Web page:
By: Christa Meland
Most of us remember playing the childhood game “Simon Says.” The person designated as Simon gives commands, and others try to follow the commands that begin with those two words.
A question that was always really important when playing that game as a child was: Who gets to be Simon? In other words, who gets to be the leader?
In the 2015 laity session, conference co-Lay Leader Janet Beard pointed out that the question changes in adulthood. Nowadays, the question too often is: Who will be willing to be the leader? Or even, who can we convince or coerce to be the leader?
It’s time for each of us to step up and say “yes” to God’s call. That’s the message that Beard and co-Lay Leader Bob Kutter communicated to several hundred laity in a crowded ballroom Wednesday morning. Their message was reinforced with energetic music, skits by improv group Table Salt Productions, and testimonies from several lay people who have discerned God’s call and become equipped to answer that call.
Beard told attendees that there was another Simon many years ago who was called and also hesitated to be a leader. She recounted the biblical story near the end of John in which Jesus asked Simon Peter to feed his sheep. Peter—the one who had denied Jesus, the one who couldn’t stay awake with Jesus, the one who probably felt unworthy to do anything for Jesus.
Beard said Peter could have made all kinds of excuses for why he was not capable of feeding Jesus’ sheep, and he could have said “no” to Jesus. But we’re here today in part because Peter chose to say “yes.” We live lives of grace—filled with God’s love, peace, hope, and joy—in part because Peter answered Jesus’ call.
“How often do our excuses get in the way of our saying ‘yes’ to God’s call?” Beard asked attendees.
She pointed out that before Jesus asked Peter to feed his sheep, Jesus asked: “Do you love me?”
“It seems that the greatest qualification for being a disciple, for being a leader for Christ, is to love him!” Beard continued. “How many people are out in the world, waiting for us to do away with our excuses and answer God’s call? How many sheep is Jesus waiting for us to feed?”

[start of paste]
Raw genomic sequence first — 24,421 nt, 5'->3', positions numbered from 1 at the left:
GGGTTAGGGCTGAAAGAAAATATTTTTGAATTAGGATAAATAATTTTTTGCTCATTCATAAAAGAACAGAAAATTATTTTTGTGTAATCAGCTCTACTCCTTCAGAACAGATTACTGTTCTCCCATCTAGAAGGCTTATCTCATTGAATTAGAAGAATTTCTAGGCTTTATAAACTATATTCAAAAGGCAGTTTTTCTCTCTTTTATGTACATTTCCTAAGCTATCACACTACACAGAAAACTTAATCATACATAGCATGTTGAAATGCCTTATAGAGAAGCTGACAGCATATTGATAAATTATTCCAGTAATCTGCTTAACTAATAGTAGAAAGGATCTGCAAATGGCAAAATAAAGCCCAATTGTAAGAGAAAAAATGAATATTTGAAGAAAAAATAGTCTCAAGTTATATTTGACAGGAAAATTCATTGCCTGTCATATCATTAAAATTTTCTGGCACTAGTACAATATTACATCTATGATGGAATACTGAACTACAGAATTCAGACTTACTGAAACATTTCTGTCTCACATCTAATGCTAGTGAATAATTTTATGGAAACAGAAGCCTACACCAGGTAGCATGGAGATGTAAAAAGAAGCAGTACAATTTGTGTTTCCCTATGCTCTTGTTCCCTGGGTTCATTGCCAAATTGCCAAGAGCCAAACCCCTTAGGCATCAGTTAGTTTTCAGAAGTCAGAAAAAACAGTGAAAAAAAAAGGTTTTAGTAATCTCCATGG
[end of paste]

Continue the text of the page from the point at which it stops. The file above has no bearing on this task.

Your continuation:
Lay training and certification
Beard said one of the reasons we might not answer a call to ministry is that, like Peter, we feel inadequate or unprepared to do so. There are now a variety of opportunities within the Minnesota Conference for laity to become equipped to answer that call.
A newly formed Lay Ministry Action Team within the conference has designed opportunities for laity to become trained to serve their own church, other churches, or the conference in deeper ways—in other words, to answer God’s call. Through this team, the conference offers certification to become a lay servant, a lay speaker, or a lay minister. (Learn more here.)
“God, the people in our communities, and our conference are counting on all of us to keep learning to be the light so that we can feed God’s sheep with the best effort we can,” Beard said.
In March, 32 lay people gathered at Koronis Ministries for training to become certified lay speakers. Lee Rainey, a member of Park Avenue United Methodist Church in Minneapolis and leader of a Twin Cities lay leader group, was one of them.
Rainey said he appreciated the lecture-discussion-interaction style of the retreat and particularly enjoyed learning from clergy how to effectively prepare a sermon—and then getting to practice delivering a sermon. “The instructors did an excellent job of combining their book knowledge…with their practical experience as pastors,” he said. “We came away with many resources to help us in our ministry for Christ.”
Beard and Kutter told laity that it’s time to fully embrace God’s call.
“Every moment of life is filled with choices,” Kutter said. “And what we do with those choices is what gives meaning to life…If we say ‘yes’ to our personal call to be a disciple over the call of the secular world, and if we choose life over death often enough and long enough, meaning emerges and we are indeed transformed.”
Christa Meland is director of communications for the Minnesota Annual Conference of the United Methodist Church.
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